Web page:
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Credit Suisse to pay $77M to settle probe on Asia-Pacific hiring scheme

Credit Suisse Group AG agreed to pay a total of $77 million to settle allegations that it violated the Foreign Corrupt Practices Act, an anti-bribery law, in its Asia-Pacific hiring practices.

The Swiss lender's Hong Kong-based subsidiary agreed to pay a criminal penalty of $47 million for its role in a scheme to win banking business by awarding employment to friends and family of Chinese officials, according to the U.S. Department of Justice. The move generated profits of at least $46 million for the bank, said Acting Assistant Attorney General John Cronan.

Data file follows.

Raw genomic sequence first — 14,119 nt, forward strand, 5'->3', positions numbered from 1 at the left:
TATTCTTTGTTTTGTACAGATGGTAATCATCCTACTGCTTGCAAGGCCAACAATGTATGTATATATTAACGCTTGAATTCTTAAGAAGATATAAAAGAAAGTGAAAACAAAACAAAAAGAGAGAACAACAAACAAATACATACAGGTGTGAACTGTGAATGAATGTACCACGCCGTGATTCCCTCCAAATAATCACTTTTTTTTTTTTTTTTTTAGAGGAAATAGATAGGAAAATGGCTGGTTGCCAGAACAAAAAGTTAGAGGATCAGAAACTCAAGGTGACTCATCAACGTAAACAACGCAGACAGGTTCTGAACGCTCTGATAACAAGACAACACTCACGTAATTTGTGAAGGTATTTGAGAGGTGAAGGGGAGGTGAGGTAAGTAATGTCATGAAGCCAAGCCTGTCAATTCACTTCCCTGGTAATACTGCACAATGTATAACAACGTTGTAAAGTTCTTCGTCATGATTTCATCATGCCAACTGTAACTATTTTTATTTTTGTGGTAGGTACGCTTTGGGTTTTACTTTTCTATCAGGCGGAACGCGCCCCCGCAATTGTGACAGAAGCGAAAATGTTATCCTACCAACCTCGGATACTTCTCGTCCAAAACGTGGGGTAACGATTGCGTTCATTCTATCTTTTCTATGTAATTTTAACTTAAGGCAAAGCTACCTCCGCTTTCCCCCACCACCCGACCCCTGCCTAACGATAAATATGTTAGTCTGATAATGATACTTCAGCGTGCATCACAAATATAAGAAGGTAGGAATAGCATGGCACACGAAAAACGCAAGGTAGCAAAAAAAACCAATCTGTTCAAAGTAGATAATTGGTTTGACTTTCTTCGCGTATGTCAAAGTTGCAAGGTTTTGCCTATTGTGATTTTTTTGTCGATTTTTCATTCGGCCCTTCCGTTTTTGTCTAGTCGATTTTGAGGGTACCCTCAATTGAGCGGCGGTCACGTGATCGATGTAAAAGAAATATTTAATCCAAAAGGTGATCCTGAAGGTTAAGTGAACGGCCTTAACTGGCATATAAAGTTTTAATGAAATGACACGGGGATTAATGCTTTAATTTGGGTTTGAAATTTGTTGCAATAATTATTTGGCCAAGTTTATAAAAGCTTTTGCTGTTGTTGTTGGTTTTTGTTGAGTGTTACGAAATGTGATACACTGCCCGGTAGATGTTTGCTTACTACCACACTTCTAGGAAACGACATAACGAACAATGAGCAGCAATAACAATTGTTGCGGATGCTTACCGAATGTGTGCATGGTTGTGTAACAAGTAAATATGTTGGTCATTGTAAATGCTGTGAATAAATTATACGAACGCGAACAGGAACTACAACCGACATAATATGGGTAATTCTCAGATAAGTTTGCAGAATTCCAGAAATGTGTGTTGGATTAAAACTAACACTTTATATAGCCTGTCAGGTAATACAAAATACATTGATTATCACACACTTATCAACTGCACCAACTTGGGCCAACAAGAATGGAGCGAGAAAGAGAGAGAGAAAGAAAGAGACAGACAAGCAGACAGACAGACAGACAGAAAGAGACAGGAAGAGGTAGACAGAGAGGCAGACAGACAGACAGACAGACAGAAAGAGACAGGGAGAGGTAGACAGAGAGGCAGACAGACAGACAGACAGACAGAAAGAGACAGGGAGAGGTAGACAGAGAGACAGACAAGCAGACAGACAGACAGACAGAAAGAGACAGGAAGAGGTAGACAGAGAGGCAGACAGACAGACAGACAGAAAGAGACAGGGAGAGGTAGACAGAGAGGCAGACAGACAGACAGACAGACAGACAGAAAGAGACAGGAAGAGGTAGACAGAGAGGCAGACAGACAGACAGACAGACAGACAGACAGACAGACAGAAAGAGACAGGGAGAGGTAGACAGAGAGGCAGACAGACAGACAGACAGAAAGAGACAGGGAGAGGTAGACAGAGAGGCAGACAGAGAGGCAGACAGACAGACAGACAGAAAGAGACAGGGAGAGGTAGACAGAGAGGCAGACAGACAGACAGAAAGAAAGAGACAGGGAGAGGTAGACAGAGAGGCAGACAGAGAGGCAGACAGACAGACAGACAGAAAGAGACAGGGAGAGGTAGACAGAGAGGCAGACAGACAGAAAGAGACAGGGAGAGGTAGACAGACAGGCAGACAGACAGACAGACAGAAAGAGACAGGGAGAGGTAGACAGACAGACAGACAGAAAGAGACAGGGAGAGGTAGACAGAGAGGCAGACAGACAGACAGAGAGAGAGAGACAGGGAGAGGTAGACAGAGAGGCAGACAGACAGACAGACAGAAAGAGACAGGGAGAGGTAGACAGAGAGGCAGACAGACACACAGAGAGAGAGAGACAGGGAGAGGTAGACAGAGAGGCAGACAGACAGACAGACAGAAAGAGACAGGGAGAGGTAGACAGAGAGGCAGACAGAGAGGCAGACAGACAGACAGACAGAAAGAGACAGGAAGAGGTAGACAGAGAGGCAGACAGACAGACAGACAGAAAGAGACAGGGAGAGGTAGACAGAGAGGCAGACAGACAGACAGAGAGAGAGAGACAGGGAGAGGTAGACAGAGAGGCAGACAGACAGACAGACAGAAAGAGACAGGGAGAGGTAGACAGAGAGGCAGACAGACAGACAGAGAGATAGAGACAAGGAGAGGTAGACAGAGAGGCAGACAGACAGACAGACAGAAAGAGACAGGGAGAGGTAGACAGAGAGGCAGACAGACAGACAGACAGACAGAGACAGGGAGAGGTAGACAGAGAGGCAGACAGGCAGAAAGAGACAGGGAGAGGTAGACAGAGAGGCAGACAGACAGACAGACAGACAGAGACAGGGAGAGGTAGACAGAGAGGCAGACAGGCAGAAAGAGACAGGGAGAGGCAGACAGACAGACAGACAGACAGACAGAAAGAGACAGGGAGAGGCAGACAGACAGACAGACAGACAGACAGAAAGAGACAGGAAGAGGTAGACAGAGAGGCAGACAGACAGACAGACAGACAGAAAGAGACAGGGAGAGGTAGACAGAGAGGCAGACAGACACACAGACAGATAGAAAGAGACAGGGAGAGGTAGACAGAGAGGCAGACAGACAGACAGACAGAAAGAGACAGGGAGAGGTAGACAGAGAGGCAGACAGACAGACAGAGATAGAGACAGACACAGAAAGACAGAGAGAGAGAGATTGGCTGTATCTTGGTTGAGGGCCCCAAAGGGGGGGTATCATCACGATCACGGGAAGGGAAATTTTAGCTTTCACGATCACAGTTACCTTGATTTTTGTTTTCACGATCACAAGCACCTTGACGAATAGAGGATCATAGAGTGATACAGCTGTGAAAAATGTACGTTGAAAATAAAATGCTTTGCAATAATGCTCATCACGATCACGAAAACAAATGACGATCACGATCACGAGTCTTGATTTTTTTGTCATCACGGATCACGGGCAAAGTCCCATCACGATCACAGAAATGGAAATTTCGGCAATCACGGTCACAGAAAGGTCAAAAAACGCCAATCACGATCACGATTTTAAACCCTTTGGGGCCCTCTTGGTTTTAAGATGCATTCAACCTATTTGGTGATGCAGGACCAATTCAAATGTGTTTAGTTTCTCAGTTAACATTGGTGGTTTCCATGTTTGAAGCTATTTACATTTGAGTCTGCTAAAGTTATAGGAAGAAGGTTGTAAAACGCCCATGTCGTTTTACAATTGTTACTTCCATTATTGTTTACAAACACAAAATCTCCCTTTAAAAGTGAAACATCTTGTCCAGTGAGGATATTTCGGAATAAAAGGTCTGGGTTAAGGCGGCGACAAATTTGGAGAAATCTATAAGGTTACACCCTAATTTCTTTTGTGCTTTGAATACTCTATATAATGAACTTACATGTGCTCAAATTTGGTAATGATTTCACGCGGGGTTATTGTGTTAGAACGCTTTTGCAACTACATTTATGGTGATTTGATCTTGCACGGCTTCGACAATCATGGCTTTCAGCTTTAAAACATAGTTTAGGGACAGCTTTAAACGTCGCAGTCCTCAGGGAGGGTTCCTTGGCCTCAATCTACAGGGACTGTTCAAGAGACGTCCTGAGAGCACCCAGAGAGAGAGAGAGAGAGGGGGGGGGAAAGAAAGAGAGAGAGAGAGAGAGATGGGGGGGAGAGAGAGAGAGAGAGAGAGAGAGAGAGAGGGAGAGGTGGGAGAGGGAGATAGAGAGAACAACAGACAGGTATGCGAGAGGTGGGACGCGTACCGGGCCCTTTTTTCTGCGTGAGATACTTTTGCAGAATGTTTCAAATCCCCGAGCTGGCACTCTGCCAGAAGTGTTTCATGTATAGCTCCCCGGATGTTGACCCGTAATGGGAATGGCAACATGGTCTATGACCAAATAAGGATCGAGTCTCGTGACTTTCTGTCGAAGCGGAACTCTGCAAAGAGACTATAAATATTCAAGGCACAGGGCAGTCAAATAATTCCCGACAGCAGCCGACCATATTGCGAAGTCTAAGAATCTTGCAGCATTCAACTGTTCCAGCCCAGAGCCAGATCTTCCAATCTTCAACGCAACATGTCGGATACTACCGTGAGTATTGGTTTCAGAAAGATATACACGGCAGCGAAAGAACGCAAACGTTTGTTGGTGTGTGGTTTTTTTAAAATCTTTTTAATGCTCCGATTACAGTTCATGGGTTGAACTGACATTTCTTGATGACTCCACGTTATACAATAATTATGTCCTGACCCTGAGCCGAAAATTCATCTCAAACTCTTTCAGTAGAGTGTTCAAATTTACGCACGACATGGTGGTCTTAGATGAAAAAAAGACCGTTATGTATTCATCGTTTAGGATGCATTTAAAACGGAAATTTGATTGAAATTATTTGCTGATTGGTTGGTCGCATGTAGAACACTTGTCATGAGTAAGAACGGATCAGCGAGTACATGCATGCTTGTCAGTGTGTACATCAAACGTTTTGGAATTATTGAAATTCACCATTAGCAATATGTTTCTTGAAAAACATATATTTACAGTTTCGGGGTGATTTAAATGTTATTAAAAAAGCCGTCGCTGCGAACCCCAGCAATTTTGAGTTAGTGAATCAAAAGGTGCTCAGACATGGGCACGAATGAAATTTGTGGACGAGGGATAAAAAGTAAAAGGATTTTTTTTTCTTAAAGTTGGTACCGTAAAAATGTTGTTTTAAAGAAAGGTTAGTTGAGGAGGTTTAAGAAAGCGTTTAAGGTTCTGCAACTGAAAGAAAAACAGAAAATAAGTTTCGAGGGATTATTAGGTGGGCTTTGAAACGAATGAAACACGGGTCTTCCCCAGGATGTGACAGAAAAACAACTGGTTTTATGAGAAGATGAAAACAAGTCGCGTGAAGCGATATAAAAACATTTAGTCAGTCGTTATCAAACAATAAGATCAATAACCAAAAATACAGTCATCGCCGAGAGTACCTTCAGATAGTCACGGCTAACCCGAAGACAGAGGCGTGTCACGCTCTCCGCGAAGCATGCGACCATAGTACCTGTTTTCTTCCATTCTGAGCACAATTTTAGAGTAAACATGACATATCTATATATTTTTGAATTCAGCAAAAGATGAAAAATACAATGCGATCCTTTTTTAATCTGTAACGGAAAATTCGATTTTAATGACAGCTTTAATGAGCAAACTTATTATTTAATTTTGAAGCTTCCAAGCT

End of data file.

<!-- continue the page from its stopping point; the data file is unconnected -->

Credit Suisse will also pay the Securities and Exchange Commission about $30 million to settle related claims. The amount comprises $25.0 million in disgorgement of profits and $4.8 million in prejudgment interest. According to the commission, Credit Suisse hired more than 100 employees at the request of foreign government officials over a seven-year period.

Those hired under such quid pro quo arrangements were often less qualified than other employees at the same levels who did not have said political connections.